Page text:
Posted by Rampant Coyote on April 20, 2011
Fantasy worlds rarely take into consideration the full ramifications of the effect of magic in the game world. It’s probably easiest to take the approach that magic is rare enough (player-run magic users notwithstanding) that the effect is minimal on the fictional world that it might still resemble our own.
But would it? Imagine a few situations – which were actually somewhat real problems in eras where superstition and fear of witchcraft were more prevalent:
#1 – You are a farmer. Your livelihood – in fact, your very survival – is dependent upon your crop yield. Suddenly, half your crops sicken and die of some kind of disease, which has left your neighbors (so far) untouched. Your family may starve as a result. You know witches who have the power to do exactly this. You suspect a few people in your village of having that power. And one of them has a grudge against you.
#2 – Your spouse is dying of cancer. There are people who absolutely, empirically have the power to heal any disease with a little a 100% success rate with a little hocus-pocus. They are hard to find, however, and the only one you can locate stubbornly refuses to see you. Consequently, your spouse dies of the disease. Is the reluctant healer to blame for murder?
#3 – Someone has the power of telepathy. Not telekenisis / psychokenisis, not the ability to influence decisions directly with their mind, inflict pain or mental anguish, or anything like that which would be valued in your average role-playing game. But, with very little effort, they can know your secrets, your lies, your thoughts, your hopes, your fears, your “buttons,” and your plans. And use that knowledge against you with you being none the wiser. This person is subtle – he doesn’t need to resort to anything as crude as blackmail or stealing your safe’s combination. He doesn’t need to be, does he? What could he really do? What would he really be capable of? What would happen if there were others like him? And what would happen if people somehow found out?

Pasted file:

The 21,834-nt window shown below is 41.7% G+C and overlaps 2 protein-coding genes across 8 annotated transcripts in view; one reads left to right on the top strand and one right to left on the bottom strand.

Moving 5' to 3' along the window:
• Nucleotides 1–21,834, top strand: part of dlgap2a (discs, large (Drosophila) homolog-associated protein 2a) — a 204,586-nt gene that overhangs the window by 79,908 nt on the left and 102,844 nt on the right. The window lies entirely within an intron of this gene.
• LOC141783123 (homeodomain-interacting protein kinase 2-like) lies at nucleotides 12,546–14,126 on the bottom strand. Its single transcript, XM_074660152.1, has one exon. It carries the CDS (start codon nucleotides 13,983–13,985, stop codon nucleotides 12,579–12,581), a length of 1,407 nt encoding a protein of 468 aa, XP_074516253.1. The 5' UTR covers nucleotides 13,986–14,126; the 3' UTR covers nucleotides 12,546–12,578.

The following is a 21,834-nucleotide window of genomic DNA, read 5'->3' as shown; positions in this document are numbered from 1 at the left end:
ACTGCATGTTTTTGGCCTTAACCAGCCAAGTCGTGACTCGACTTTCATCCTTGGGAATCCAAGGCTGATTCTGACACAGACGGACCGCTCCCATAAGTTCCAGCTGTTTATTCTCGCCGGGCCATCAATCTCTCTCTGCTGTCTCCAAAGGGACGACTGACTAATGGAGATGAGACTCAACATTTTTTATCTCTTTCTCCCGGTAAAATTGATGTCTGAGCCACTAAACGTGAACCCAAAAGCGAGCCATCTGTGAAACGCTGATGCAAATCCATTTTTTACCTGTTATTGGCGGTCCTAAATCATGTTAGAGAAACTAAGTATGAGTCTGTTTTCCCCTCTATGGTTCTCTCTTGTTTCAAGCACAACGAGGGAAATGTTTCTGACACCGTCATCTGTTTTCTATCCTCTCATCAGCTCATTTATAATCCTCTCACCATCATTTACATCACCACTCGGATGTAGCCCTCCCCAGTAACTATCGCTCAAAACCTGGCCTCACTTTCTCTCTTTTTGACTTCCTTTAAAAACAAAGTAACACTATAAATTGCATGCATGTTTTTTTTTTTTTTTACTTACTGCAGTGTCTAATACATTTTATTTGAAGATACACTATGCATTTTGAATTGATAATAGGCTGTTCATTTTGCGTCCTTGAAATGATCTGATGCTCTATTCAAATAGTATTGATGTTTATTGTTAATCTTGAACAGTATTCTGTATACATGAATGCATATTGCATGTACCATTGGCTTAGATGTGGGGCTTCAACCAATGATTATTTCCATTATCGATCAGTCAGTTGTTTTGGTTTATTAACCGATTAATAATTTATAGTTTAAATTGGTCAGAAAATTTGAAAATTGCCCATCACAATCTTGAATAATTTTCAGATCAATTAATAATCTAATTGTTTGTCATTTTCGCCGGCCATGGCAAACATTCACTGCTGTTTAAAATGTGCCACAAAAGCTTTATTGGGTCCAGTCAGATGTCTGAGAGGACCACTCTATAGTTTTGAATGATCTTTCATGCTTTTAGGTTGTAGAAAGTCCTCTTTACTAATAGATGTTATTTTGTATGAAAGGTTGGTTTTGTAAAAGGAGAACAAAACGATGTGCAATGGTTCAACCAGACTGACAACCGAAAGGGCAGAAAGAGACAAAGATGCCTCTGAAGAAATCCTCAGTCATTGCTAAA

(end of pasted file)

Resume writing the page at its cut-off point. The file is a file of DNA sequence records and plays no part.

Actually, that last one was explored in the television show Babylon 5 (and some novels taking place in that universe), and the results weren’t pretty (among the humans). Suspected telepaths were rounded up into camps, and strict regulation and restrictions placed upon them. Telepaths were recruited to hunt down violations by others of their kind. The impact of the appearance of telepaths was overshadowed only by the advent of interstellar travel and meeting alien races.
The creator of Babylon 5, J. Michael Straczynski, actually suggested a use for even the weakest of telekenisis in his comic series, Rising Stars. All it takes is a tiny pinch of the carotid artery to make the perfect assassination. Forget massive impacts and fireballs and hellstorms – a mage with fine control over remote force could kill quite efficiently and secretly.
I found myself wondering about this a little over the weekend, while watching a recent movie where – as often happens in movies taking place in the modern world – cell phone communication played a major role. How different this was from movies from twenty years ago, where trying to get two characters into communication with each other could be half the battle! The ability to communicate with virtually anyone, anytime, in anywhere in the world (assuming they are near a population center in some spots) is really pretty phenomenal. We now know about things happening on the opposite side of the globe in real-time, and share the experience through Internet videos with the smallest of delays. It’s really pretty incredible, and we’ve transitioned over to the idea pretty seamlessly.
To a medieval villager, the cell phone would be an overwhelmingly powerful magic. But if the Verizon guy (or I guess the newly former-Verizon guy) dropped in on peasants in the 800s in Europe and started his “Can you hear me now?” schtick, would they reject the scary juju, or would they embrace it quickly and transform the entire concept of medieval life as we know it?
I kinda think the latter. And I think the transformation would have far more ramifications than we can imagine. But it’s a fun exercise to imagine it, anyway.
So how would a traditional medieval European society – the common setting for fantasy RPGs – really be impacted by the presence of these kinds of magical powers, and the people who can use them?
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